Powered Aire Takes on ProMat!

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Powered Aire has wrapped up another successful showing at the biennial ProMat Show in Chicago! Exhibiting at the April 3-6, 2017 event was made even more special by the fact that Powered Aire received special recognition as a nominee for the MHI 2017 Innovation Awards, joining a select group of other progressive companies in the category of Best Innovation of an Existing Product. Powered Aire submitted its new, energy efficient and versatile ECo-Motor™ as a contender for this award.

As part of this recognition, Powered Aire’s name was listed on a billboard in the grand concourse of the McCormick Place convention center in Mike explainingChicago, where the ECo-Motor was also featured in a slideshow presentation. Additionally, a certificate identifying Powered Aire as candidate for the award was placed on the carpet in front of the company’s booth on the show floor.

Attendee traffic was brisk at Powered Aire’s booth, as staff members Mike Boyle, Cathy Boyle and Robin Zambrini kept busy greeting those interested in Powered Aire air curtains and its cold storage problem-solver Freezer Aire Curtain™.

Keynote speaker for this year’s show was basketball great Earvin “Magic” Johnson, an entrepreneur himself whose message to the material handling industry was to “over deliver” to keep customers coming back. And Powered Aire plans to continue doing just that!

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What’s Powered Aire Cookin’ up now?

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The wide, trailer doors slowly swing open, revealing the bright shine of stainless steel. It won’t be long before the tantalizing aroma of food begins wafting from the array of kitchen appliances positioned neatly inside this kitchen on wheels.

This mobile kitchen is the handiwork of Cruising Kitchens, a Texas-based manufacturer that specializes in “fabricating the most extravagant custom mobile kitchens & mobile business across the world today.”

This ‘cooking on the fly’ is ultra-convenient for events, parties and so forth, but the one attraction it doesn’t want to see is ‘wings’ of the flying variety, which confuse that big front door for a ‘welcome, eat here’ sign.

The decision was made to incorporate air curtains above the door opening to prevent the entry of flying insects, and it was only natural to choose Powered Aire’s stainless steel air curtains to complete the clean, stainless steel look and to satisfy sanitation requirements.

The trailer is outfitted with a long row of Powered Aire Low Profile MP air curtains which provide an invisible barrier of air to deflect flies and as an added bonus, other airborne contaminants such as dust and automobile fumes.

Powered Aire manufactures air curtains for the commercial, retail, industrial, overhead door, material handling, food service and cold storage industries.

What will Powered Aire cook up next!

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 (Photos courtesy of Cruising Kitchens, LLC)

Meet your new Flame!

Since we’re on the subject of heated air curtains (see previous post), let’s flametalk about gas for a moment. If you are familiar with the operation of your home gas furnace you will have an idea of how an Indirect Gas Heated Air Curtain works.

In this application, though, a gas unit heater is used in conjunction with the air curtain so that the heated air is drawn into the air curtain and then discharged from the nozzle down to the floor.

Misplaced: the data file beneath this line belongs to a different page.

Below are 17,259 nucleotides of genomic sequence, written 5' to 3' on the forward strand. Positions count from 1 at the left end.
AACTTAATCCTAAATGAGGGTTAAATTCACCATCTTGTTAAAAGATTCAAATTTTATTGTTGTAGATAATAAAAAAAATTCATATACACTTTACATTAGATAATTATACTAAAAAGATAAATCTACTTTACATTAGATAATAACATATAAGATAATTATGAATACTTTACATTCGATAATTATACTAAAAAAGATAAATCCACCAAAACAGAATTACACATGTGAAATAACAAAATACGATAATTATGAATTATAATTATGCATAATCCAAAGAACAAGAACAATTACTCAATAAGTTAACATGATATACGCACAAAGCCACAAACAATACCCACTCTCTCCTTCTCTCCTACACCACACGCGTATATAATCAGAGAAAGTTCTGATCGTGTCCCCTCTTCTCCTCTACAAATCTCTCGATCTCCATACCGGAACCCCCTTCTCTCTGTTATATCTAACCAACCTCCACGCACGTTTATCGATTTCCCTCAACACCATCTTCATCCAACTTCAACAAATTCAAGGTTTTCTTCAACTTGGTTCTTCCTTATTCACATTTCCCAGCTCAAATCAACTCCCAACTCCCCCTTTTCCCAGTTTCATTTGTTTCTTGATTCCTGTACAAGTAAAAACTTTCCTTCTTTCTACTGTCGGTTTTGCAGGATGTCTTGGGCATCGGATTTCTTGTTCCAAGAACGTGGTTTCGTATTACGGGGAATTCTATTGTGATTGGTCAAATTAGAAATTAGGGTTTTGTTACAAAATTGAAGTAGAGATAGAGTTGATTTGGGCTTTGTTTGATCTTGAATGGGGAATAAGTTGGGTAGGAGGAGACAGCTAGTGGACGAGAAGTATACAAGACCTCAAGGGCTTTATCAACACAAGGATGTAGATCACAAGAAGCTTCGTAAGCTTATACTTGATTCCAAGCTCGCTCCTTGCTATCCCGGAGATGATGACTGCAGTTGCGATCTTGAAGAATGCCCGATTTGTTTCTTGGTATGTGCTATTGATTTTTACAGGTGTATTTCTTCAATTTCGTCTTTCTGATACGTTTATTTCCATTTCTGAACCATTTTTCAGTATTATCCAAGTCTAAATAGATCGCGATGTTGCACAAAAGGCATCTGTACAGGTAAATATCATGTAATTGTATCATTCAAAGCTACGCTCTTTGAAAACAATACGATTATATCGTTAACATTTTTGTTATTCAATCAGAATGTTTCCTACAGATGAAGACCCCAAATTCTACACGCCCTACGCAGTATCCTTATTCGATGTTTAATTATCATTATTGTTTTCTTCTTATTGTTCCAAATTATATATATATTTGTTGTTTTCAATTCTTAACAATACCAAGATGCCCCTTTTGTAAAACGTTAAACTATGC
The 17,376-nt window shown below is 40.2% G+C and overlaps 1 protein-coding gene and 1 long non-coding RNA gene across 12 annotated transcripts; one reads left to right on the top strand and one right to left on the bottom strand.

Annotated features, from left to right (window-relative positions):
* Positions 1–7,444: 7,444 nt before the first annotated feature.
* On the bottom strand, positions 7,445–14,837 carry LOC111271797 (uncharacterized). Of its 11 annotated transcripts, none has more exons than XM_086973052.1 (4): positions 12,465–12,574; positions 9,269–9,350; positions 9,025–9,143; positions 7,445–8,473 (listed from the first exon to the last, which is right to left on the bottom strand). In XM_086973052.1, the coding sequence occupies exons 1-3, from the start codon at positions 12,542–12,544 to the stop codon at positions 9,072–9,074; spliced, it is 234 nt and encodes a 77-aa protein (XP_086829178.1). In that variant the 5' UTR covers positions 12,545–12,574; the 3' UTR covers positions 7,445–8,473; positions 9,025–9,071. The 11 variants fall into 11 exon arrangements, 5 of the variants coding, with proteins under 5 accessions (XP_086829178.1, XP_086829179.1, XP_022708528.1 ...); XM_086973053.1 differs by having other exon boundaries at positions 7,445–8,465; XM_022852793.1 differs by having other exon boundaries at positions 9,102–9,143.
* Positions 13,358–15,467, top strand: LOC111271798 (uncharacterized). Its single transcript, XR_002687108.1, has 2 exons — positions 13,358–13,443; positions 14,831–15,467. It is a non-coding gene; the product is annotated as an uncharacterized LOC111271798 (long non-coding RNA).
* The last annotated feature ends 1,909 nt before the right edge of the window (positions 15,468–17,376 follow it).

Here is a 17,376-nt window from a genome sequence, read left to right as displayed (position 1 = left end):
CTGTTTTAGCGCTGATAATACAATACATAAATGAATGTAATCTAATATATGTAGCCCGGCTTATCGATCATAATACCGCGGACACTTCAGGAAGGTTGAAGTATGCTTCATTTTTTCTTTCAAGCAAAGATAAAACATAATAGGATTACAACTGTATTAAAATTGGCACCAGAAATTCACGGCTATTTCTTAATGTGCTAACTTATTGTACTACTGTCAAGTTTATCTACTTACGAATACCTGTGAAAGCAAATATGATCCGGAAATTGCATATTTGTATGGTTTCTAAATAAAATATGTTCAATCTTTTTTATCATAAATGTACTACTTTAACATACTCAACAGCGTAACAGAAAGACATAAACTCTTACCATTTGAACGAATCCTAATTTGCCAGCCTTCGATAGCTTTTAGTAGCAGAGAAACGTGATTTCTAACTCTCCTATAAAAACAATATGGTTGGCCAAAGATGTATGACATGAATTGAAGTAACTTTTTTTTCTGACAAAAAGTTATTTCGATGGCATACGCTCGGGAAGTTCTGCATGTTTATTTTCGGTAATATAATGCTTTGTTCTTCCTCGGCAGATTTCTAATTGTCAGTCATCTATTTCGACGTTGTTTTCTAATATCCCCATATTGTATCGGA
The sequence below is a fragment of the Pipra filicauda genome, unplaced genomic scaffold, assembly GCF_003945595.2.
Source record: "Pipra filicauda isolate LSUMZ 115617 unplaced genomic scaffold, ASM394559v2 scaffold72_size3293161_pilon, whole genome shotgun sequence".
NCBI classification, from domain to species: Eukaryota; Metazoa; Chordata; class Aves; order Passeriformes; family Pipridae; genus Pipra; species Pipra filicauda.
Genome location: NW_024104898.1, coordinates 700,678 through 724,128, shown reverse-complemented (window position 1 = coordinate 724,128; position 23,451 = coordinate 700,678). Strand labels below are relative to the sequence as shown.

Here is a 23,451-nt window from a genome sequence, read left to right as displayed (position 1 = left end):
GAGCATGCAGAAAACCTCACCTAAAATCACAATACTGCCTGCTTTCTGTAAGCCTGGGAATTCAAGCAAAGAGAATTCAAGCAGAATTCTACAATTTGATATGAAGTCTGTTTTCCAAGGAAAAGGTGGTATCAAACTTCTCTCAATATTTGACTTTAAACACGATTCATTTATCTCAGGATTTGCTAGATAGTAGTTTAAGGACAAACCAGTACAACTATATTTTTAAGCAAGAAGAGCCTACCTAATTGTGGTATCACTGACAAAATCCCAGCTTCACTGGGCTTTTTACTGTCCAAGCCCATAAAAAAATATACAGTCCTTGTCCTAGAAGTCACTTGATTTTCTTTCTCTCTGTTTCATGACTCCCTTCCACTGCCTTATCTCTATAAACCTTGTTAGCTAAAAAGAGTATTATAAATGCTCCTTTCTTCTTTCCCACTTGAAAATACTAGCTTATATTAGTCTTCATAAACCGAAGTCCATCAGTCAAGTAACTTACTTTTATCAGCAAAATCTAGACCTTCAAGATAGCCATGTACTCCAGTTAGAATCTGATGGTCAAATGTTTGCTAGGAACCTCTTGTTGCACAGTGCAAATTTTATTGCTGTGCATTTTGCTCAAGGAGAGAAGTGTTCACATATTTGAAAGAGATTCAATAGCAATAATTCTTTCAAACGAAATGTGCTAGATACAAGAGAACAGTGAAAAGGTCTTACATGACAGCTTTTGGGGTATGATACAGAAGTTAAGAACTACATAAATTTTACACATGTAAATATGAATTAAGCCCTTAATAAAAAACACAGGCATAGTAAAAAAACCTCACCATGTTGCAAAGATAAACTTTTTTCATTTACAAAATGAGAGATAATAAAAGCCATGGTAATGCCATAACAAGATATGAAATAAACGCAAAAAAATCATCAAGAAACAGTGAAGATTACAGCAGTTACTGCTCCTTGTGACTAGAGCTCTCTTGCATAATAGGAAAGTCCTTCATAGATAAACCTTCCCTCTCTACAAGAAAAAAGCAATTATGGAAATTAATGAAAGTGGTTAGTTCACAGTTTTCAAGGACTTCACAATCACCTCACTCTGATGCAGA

Hamill Indirect GasHere’s how it works. Within the gas unit heater there are tubular heat exchangers. The flames are inside of these exchangers, while the products of combustion are vented outside. The air going into the intake of the air curtain is drawn over the outside of the heat exchangers to pick up heat from them. This is why it is called indirect heating, because the flames do not directly heat the air – the flames heat the heat exchangers which in turn heat the air.

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The Direct Gas Heated Air Curtain differs in that there is essentially no ‘middle man.’ The flame directly heats the air which is discharged by the air curtain. This results in the most efficient heating since no heated air is lost to the outside through the venting process. Most codes require that this unit be directly ducted to the outside.

Have a cold area you need to heat? Give it some gas with a Powered Aire Indirect-Gas or Direct-Gas Heated Air Curtain!

Turn up the heat!

If you live in the northern hemisphere you are probably experiencing winter right about now. Indeed, the leading authority on the state of the U.S. climate, the Farmer’s Almanac, “forewarns that exceptionally cold, if not downright frigid weather will predominate over parts of the Northern Plains, Great Lakes, Midwest, Ohio Valley, the Middle Atlantic, Northeast, and New England this winter.” It also predicts “shots of very cold weather will periodically reach as far south as Florida and the Gulf Coast.”

Lovely.

Considering that our comfort is sorely compromised at this time of year, it’s worthwhile to explore options for adding supplemental heat at door openings.

Heaters come in all shapes and sizes with various capabilities of producing heated air. The key phrase here is producing heated air. By traditional means, what happens to that heat is a foregone conclusion each and every time the door opens.

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Air curtains are designed to provide a two-prong solution to this problem. First, an air curtain installed over a door opening discharges a thermal barrier of air each time the door opens, thus working to prevent the infiltration of outside cold air as well as the loss of inside heated air. Second, a heated air curtain will add warmth, either activating each time the door opens or as a space heater linked to a thermostat set point. If a particular door opening is subject to an exceptionally brisk wind, negative air pressure, wind tunnel effect or other unique issue, the heated air curtain will temper any incoming air to make it more palatable. Comfort aside, an air curtain can also improve safety by keeping the area around the door dry.